Summer is the time to work outside, especially here in the northeast. So when it got warm I switched gears from mostly inside projects to mostly outside ones. A lot of projects got tackled this summer – the meadow out back was tamed, and I began cutting down the giant forsythia bushes alongside the house that were threatening to eat the place.
In July, we really got going on the landscaping out front. The landscaping around the house was put in place in 1997 – I know because not only do I remember when it happened, but I happen to have both the bill and planning grid from the nursery. Grandma saved everything. When first planted, the landscaping was very nice, but I do not believe that they gave much attention to the adult sizes of the plantings. Over the ensuing 15 years the various items had grown together, and the deer devoured several things, resulting in Grandma replacing a few shrubs.
Generally speaking, we are minimalists, so the idea that less is more is pretty much a given around here. The landscaping wasn’t terrible when we moved in – in spring 2011 Mary and I came over and re-did the mulching and such for Grandma. But it needed some re-thinking regardless and some items were definitely overgrown. So you have an idea, here is where we started, this photo is from a few weeks after we moved in. I raked all those leaves by hand. (this year I have a “leaf sweeper.” Fool me once.)
When you live on a dead end street laid out in 1957, one of the cooler things that happens is you really don’t have a complex house number. Ours is 7. That’s right…just 7. That being said, I still wanted to have a house number on the front door. When I come up to someones house that I don’t know and knock on the door, if they have a house number right next to their door it’s just that last bit that tells me “Hey man, you’re in the right spot,” and not knocking on the door of the creepy neighbor who only comes out once a month, abhors daylight and smells like cabbage.
Creepy neighbors aside (we don’t have any, coincidentally. Ours are all awesome.) having a house number on the door I feel is a nice touch. It looks nice and as mentioned helps people at the door confirm they are in the right spot while standing there and it shows you care enough to pay attention to the small details. The other day I put a house number up on both front doors (the “main” front door, and our kitchen door, which also faces the driveway.) These were inexpensive ones from Home Depot, but in a very retro mid-century compatible style. I immediately liked them – I’ve seen these pop up a few times on blogs for other mid-century house folks as well. They are very modern in their lines, so they would be at home on both a “modern” house and a “mid-century” house. Installation was also very easy: Mark the holes, get a masonry bit and drill into the brick the appropriate depth, then set the posts with silicone. The finished number can be either raised or flush – I chose to have it raised.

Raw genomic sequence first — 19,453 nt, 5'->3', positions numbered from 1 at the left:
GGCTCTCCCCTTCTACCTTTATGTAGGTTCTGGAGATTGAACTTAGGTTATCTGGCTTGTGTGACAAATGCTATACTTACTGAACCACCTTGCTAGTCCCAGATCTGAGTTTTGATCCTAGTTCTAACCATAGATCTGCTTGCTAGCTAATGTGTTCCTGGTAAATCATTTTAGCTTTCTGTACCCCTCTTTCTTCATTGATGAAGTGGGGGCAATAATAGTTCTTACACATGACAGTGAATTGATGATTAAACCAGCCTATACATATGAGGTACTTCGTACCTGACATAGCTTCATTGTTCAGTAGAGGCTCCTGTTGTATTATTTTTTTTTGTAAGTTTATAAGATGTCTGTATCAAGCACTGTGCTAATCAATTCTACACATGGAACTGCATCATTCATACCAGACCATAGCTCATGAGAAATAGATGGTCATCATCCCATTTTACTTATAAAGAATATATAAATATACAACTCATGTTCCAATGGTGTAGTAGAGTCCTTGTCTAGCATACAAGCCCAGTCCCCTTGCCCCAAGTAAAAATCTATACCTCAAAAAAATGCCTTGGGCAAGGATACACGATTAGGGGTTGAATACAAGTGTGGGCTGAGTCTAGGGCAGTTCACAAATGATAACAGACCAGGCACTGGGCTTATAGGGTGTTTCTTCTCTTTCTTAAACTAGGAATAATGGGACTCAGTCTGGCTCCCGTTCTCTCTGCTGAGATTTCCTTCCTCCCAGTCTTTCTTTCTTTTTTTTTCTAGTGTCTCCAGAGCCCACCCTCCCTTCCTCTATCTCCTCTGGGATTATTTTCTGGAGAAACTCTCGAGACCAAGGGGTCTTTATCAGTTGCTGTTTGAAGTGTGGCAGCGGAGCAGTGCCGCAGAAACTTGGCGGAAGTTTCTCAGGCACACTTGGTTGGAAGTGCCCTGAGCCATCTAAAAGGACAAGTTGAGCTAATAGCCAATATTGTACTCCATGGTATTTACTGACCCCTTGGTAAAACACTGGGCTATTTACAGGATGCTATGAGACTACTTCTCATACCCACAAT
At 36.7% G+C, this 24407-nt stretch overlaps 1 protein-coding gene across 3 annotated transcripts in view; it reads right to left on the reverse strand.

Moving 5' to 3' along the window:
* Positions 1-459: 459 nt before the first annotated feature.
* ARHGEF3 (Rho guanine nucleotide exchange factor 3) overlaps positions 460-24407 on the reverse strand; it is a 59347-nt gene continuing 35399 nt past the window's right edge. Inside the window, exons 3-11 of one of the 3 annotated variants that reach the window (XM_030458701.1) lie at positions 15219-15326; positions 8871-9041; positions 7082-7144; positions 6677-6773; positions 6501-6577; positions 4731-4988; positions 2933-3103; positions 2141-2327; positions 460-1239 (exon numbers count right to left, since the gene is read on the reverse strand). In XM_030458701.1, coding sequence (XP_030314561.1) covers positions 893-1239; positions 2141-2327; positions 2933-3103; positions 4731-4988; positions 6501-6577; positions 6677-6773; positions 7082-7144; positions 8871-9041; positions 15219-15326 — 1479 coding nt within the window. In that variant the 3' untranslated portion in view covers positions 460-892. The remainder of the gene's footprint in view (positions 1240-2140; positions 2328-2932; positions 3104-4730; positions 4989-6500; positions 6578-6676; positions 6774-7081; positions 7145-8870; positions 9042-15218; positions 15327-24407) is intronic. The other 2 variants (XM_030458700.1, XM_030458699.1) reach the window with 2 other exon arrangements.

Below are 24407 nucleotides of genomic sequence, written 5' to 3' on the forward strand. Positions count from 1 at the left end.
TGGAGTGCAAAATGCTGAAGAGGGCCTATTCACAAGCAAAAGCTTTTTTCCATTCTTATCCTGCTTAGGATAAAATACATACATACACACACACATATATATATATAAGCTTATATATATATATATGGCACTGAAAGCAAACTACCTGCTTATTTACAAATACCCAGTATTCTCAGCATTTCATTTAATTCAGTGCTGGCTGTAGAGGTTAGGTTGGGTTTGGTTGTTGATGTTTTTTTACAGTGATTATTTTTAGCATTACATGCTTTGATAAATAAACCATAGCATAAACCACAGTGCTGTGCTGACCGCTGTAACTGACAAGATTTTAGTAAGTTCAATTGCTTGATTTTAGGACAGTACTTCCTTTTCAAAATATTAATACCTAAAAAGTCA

Here are the results:
During “wedding week,” my brother and sister came up with their respective families for the whole week. Most of the time both of them stayed with us – so our house had eight extra people in it. It could be a little hectic.
My sister has three boys and one morning we had to head out to run some errands so she was getting ready in the bathroom fixing her hair. Her youngest came up and decided he wanted to help. My sister was happy to oblige – he was the right size and it was certainly helpful for her:
Everyone also played some croquet. Tyler, my nephew, was particularly fond of it. I even cut a special area of the lawn. Sometimes, however, it got out of hand:
In the spring I posted about the meadow out back, specifically how I was going to work hard to tame this ugly beast this summer. It took most of the summer, and one set of mower blades on the new lawn tractor, but I think I’m most of the way there.
Along the way we have: trimmed and pulled any shrubs and scrub-brush; cut and hauled off a large log and fallen tree; dug out the crushed stone in the middle left by the town about ten years ago; moved trailers of dirt to fill in where said crushed stone was and; in places where I felt it was thin, spread grass seed around.
Having been overgrown for the last ten years it’s a little bumpy still, but I think it will smooth out over time. The week of the wedding our families and friends and their children spent a whole weekend playing on it, so it can’t be that bad.
Here’s the before (April) and after (September):
Our August was very eventful – Mary and I got married, and then went to Hawaii for our honeymoon. So much so that I only made one update to the blog during August. Now that I have also fixed the uploading problem for images, we’re back in business!
Not too many people have these for their house, much less have them hand drawn by your own Grandfather – but I am in possession of all of the original house plans that were used to construct the house. My grandfather sat down in 1958 and, having decided on a general house that he wanted, put pencil to vellum and whipped off a set of architectural drawings. You may ask if he was an architect? No, he was an electrical and mechanical engineer who worked at IBM as a Manager. But, he was a talented individual and apparently along the way felt he could do this himself. I never got a chance to sit down with him and discuss at length how he came about drawing the house plans, something I wish I had. I envision he probably picked up some books on the subject and studied up and had a bunch of books or magazines on popular house plans to start from.